Despite the adverse poetic opinion, it is only fair to say that one of the O'Callaghans complained to Dublin Castle in 1798, regarding the excesses of the Cross and Creggan Yeomen, led by. Crawley, and the excesses of Lord Blayney's "bloodhounds" during the same turbulent period. Another of the O'Callaghans was suspected of being a member of the United Irishmen in 1798 and had to flee the country. He reached France safely and soon became a Colonel in the French army. He took part in the Peninsular War in Spain, in 1803, when both France and Spain were at war with England. By an unusual twist of fate, O'Callaghan's Regiment captured Lord Blayney, whose regiment, the 89th Foot, were making a raid from Gibraltar into Spain. That must have been an interesting confrontation - a Cullaville man confronting a 'Blayney man in far off Spain. Another member of the family, Owen, was a member of the Grand Jury for both Co. Armagh and Co. Monaghan. He died in 1803 and was buried in Creggan, where his wall-enclosed grave and headstone are still to be seen. Another of the clan, James, clashed bitterly with Fr. Michael Lennon, P. P. Upper Creggan (1 829-187 1), during the Westminister Parliamentary Inquiry into the activities of Ribbonmen in South Armagh, in 1852. Gradually, the family moved out of the area. One of them married a Protestant and "turned" and his two daughters inherited whatever property was left. The family name is remembered in the townland name of Tullydonnell O'Callaghan, which was bought-out under the Wyndham Land Act (1903), as recently as 1925. The O'Callaghan story is worthy of more intensive research.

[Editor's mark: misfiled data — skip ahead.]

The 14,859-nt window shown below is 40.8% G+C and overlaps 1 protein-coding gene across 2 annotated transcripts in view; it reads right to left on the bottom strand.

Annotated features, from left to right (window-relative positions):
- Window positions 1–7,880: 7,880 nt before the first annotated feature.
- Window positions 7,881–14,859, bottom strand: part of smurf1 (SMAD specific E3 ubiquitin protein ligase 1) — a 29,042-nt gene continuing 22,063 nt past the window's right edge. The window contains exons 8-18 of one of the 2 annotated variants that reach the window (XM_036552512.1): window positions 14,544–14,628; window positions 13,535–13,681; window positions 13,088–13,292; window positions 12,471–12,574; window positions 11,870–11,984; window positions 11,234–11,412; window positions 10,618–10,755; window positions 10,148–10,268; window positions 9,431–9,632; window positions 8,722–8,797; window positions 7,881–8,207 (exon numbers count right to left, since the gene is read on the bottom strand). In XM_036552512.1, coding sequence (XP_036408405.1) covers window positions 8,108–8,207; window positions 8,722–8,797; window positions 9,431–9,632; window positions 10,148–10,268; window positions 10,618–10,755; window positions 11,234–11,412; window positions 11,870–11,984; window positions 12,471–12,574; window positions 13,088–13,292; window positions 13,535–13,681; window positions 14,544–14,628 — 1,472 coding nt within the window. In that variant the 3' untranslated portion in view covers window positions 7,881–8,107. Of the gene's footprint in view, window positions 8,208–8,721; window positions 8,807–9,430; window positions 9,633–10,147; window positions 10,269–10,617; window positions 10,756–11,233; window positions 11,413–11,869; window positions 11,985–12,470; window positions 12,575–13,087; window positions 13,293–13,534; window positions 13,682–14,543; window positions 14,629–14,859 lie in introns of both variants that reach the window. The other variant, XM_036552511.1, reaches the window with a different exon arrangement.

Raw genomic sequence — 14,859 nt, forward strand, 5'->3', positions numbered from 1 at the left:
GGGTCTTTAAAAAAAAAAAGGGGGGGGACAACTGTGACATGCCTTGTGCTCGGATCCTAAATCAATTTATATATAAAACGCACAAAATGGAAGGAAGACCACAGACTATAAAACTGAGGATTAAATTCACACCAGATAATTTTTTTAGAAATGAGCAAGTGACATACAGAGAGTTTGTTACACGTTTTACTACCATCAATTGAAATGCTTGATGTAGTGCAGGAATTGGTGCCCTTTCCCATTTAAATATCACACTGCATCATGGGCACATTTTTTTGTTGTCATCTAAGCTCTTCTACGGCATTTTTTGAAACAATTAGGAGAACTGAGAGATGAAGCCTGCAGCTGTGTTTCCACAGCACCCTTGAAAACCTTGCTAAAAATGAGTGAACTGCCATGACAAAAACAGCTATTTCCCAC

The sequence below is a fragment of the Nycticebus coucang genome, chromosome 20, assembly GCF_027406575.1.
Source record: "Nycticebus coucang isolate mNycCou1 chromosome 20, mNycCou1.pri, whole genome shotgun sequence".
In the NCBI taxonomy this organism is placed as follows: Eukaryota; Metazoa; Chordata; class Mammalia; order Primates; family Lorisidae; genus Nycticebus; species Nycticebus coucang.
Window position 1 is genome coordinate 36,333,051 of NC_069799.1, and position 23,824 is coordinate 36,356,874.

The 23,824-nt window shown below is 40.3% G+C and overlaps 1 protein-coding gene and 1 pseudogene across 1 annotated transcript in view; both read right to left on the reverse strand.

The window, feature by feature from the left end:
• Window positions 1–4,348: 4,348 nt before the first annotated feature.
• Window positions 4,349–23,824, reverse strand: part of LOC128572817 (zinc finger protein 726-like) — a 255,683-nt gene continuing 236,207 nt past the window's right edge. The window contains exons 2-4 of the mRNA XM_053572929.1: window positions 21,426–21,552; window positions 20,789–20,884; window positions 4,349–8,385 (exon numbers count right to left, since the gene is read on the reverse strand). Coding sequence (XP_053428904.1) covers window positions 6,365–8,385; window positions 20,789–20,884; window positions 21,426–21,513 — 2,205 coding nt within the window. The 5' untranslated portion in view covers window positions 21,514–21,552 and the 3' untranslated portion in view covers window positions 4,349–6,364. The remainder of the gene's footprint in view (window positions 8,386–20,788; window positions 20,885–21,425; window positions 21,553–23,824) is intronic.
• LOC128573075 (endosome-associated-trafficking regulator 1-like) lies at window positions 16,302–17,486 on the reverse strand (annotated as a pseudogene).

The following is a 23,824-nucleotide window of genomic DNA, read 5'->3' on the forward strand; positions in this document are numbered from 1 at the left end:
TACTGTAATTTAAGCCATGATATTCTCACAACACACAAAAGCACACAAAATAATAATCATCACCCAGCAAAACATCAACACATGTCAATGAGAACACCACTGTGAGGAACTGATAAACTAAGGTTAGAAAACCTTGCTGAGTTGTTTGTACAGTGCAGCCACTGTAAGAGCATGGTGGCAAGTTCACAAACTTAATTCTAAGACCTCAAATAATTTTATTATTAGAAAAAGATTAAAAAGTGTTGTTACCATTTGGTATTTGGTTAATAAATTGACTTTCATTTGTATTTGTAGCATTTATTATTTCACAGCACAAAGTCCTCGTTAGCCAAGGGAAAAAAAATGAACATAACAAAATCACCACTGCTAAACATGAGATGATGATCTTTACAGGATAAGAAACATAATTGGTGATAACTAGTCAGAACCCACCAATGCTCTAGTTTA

The O'Neills of Annaghgad were another interesting family in the Cullaville area. Daniel, Owen and Francis are named in the 1766 parish census and it is from these that the present O'Neills of the parish are descended. Daniel O'Neill became a prosperous linen merchant and Art MacCooey wrote a lament for his son, Art, when he died in July 1769. The title of the lament is "Marbhna Airt 6ig Ui N@ill", in which occurs the line, "Ta an Chros faoi ghruaim gan Cuirt Ui Neill ann", i.e., "Cross is in sorrow without O'Neill's 'Court' there". Both Art and Daniel are buried in Creggan, It was Daniel's brother, Feilimi, or Felix, who added much glory and honour to the O'Neill name and whose career surpassed many of the more famous O'Neills in exile. He was taken to Spain at an early age and joined the Regiment of Tyrone in the Spanish army. Because of his outstanding ability, he soon rose to the rank of Lieutenant Colonel. He travelled to Scotland to help Bonny Prince Charlie Stuart in his attempt to regain the English throne from the Stuarts. The rebellion floundered on the bloody field of Colloden in 1746 and Felix was one of the small band which accompanied the Prince to the Isle of Islay, in the Hebrides. While there, he assisted Flora McDonald to organise the escape of Bonny Prince Charlie to France. He was later arrested by the English and narrowly escaped torture and execution. He later escaped to France and made his way back to Spain, where he rejoined the Regiment of Tyrone. He soon rose to the rank of Lieutenant General and became a member of the Supreme Council of War in Spain. The O'Neill family of Mallorca are descended from one of Colonel Felix's sons. Incidentally, the name O'Neill is pronounced "O'Nale" in Spain.